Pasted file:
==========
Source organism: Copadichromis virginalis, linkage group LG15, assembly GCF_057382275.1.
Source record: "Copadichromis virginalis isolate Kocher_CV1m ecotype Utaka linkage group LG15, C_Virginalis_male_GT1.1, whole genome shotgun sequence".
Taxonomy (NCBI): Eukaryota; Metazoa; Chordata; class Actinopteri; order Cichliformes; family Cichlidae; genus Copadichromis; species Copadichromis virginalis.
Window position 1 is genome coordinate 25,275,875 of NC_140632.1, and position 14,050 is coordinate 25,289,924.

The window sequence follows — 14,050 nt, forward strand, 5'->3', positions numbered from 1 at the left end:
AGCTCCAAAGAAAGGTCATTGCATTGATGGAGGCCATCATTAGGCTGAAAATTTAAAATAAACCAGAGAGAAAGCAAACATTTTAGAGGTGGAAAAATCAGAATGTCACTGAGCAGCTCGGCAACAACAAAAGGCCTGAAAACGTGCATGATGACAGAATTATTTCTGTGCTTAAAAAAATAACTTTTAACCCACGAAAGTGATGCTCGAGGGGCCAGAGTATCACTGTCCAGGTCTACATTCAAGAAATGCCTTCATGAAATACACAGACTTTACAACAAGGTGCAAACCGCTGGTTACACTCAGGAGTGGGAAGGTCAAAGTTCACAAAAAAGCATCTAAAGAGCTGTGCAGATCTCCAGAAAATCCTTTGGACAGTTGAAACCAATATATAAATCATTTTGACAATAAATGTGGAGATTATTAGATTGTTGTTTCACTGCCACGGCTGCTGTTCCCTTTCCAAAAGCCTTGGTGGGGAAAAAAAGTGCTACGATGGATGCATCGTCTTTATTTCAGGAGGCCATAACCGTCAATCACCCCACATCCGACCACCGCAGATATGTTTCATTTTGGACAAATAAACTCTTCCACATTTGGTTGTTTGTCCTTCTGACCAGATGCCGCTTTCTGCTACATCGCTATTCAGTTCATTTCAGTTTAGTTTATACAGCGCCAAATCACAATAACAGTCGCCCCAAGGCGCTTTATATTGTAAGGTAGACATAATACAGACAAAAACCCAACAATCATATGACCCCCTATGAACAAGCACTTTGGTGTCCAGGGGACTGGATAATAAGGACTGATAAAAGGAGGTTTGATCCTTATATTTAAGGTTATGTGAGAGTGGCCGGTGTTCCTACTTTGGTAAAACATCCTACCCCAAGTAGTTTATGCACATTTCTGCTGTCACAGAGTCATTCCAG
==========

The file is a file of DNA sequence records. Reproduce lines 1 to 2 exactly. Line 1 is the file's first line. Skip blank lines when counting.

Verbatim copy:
Source organism: Copadichromis virginalis, linkage group LG15, assembly GCF_057382275.1.
Source record: "Copadichromis virginalis isolate Kocher_CV1m ecotype Utaka linkage group LG15, C_Virginalis_male_GT1.1, whole genome shotgun sequence".